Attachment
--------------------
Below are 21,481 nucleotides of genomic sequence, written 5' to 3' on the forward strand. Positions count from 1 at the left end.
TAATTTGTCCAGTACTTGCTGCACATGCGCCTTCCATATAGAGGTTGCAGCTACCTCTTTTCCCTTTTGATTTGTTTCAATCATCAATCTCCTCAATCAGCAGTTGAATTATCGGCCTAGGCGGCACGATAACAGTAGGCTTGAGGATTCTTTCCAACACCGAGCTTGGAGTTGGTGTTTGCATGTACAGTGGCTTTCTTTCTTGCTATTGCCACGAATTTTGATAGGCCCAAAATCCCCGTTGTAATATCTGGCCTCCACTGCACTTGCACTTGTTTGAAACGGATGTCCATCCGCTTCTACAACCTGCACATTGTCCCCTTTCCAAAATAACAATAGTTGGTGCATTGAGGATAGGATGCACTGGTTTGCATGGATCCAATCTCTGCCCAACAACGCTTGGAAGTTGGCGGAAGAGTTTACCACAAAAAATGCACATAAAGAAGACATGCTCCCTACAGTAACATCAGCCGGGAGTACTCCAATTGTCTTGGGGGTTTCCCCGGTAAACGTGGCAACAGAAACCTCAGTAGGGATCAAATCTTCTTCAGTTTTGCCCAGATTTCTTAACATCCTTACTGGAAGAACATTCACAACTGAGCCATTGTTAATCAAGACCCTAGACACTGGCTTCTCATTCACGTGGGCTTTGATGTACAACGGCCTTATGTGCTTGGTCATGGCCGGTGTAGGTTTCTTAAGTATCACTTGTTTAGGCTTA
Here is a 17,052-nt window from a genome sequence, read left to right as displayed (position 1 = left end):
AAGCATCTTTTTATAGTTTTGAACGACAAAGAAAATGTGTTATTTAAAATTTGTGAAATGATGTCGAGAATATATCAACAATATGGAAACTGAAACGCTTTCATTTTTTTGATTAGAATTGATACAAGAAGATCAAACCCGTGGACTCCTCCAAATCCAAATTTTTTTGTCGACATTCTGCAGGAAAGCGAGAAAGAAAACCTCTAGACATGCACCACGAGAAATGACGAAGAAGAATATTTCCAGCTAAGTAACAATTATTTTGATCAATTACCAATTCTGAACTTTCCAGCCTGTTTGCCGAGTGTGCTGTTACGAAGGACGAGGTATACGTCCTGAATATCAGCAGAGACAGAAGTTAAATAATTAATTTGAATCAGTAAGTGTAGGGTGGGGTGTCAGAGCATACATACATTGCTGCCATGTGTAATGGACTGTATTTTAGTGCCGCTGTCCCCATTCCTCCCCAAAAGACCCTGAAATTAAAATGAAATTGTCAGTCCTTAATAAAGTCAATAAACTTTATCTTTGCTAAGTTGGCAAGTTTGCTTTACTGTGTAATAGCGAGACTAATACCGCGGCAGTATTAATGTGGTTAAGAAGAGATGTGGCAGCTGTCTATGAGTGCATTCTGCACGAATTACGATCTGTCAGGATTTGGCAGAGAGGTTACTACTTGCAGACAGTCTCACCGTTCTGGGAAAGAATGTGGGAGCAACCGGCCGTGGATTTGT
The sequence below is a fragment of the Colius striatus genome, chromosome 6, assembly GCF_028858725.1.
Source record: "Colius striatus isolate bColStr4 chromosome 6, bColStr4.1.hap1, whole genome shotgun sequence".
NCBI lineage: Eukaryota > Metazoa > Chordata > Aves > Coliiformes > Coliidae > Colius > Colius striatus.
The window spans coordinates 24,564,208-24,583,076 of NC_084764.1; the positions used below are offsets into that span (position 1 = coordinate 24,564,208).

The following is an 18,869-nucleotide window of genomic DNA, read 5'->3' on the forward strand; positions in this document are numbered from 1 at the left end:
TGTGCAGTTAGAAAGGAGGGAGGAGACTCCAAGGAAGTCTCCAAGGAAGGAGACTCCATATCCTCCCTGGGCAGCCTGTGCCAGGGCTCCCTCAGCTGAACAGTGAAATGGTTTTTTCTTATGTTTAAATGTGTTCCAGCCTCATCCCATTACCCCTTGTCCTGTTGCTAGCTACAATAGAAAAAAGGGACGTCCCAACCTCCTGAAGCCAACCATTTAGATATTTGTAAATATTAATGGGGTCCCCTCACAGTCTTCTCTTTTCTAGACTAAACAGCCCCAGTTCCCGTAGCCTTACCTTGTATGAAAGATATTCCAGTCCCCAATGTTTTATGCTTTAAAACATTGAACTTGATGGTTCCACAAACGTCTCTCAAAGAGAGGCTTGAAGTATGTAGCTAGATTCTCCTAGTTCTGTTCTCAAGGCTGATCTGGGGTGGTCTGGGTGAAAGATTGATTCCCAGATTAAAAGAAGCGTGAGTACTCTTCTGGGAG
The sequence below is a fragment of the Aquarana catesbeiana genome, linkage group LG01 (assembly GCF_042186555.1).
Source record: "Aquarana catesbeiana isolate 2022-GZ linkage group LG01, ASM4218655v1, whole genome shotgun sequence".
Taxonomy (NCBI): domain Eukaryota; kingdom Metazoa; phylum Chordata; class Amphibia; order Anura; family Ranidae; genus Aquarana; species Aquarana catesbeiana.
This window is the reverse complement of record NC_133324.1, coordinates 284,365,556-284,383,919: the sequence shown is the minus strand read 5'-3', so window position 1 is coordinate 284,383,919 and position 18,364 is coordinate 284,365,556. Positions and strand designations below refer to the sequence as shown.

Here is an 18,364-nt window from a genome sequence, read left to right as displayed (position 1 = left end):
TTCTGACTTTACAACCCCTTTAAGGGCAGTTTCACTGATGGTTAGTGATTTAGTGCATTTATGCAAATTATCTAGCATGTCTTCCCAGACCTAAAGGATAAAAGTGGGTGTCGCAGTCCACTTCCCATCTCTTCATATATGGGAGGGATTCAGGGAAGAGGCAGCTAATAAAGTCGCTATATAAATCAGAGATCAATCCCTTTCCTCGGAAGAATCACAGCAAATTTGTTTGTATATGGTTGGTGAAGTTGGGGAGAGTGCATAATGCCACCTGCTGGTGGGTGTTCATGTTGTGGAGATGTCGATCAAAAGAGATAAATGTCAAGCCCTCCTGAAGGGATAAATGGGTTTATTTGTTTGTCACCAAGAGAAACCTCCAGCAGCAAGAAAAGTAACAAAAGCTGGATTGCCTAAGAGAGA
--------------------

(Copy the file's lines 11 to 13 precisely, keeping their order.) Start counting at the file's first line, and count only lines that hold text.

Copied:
The sequence below is a fragment of the Aquarana catesbeiana genome, linkage group LG01 (assembly GCF_042186555.1).
Source record: "Aquarana catesbeiana isolate 2022-GZ linkage group LG01, ASM4218655v1, whole genome shotgun sequence".
Taxonomy (NCBI): domain Eukaryota; kingdom Metazoa; phylum Chordata; class Amphibia; order Anura; family Ranidae; genus Aquarana; species Aquarana catesbeiana.